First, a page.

Spotlight for Recruiting Professionals
NACE’s third round of Coronavirus Quick Polls—which focused on the effects of the coronavirus pandemic on operations and plans for the fall—concluded on June 1. NACE has launched its June Quick Poll, which will continue tracking developments related to COVID-19. The June quick polls will cover job offers (e.g., revocations, delayed start dates) and plans for fall 2020. Updates on results from the poll will be available weekly (June 8, 15, 22, and 29), with final results posted on July 1.
As NACE has seen play out in its Coronavirus Quick Polls held throughout May, employers are delaying making decisions until they have more information about the fall plans of their college counterparts. To fully plan, employers want to know if their target schools will be operating from campus, virtually, or implementing some type of hybrid arrangement.
While a large group of employers—39 percent—indicated plans to stay on their standard recruiting schedule, another 38 percent are still undecided on their plans and waiting to see how the situation continues to unfold. Although we have been in the grips of this pandemic for months, there is still a lack of clarity about the future of the economy.
One area that bears watching is the way in which employers target the schools at which to recruit. By the end of May, 17 percent of recruiting offices noted plans to make their list of target schools more geographically compact. Another 48 percent, however, were still undecided on how or if they will change their list of target schools, most likely waiting to see if schools return to campus before deciding.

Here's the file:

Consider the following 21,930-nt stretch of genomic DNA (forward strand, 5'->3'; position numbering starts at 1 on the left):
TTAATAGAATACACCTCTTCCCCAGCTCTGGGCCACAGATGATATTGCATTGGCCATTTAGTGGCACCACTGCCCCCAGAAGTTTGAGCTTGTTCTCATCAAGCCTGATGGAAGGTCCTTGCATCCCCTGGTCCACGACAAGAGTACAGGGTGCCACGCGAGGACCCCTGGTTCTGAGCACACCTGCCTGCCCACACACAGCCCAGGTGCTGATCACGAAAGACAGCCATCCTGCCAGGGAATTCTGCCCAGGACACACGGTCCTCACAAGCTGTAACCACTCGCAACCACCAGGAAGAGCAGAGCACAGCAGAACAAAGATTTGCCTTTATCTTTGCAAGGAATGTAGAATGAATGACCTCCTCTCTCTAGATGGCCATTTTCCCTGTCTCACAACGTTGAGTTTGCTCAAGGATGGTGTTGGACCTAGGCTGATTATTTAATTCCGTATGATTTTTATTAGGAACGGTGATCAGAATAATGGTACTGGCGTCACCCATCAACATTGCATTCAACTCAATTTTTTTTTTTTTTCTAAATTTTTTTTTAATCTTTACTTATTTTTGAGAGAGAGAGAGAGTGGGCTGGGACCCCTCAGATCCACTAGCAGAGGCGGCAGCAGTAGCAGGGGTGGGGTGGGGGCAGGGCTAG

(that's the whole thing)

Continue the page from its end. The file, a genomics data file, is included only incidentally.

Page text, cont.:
On the other hand, the May quick polls showed that colleges have shown deeper cuts, spending freezes, and greater uncertainty in planning for the fall than have employers. For example, about 50 percent of colleges implemented spending freezes compared to about 20 percent of employers. Another instance of uncertainty is demonstrated by the 55 percent of colleges that remained undecided about the timing of their career fairs in fall 2020.
One interesting development is career center staff engaging students via phone. More than three-quarters of responding career centers—78 percent—reported making phone calls to reach students. This type of engagement is being done by Davenport University and adheres to a suggestion from Mary Scott, President of Scott Resource Group, detailed in a recent Spotlight story titled “Top Perks for Interns Can Be Adapted for Virtual Workplace”:
“Of course, the importance of virtual meetings has already increased tremendously during the coronavirus pandemic. To grow ties to interns, ‘plain old vanilla phone calls’ are also solid tools. Scott says that students she has interviewed have discussed the importance of getting a phone call; they perceive such calls as an indication that they matter to the organization.”
Full results from NACE’s May Coronavirus Quick Poll can be found on NACEWeb.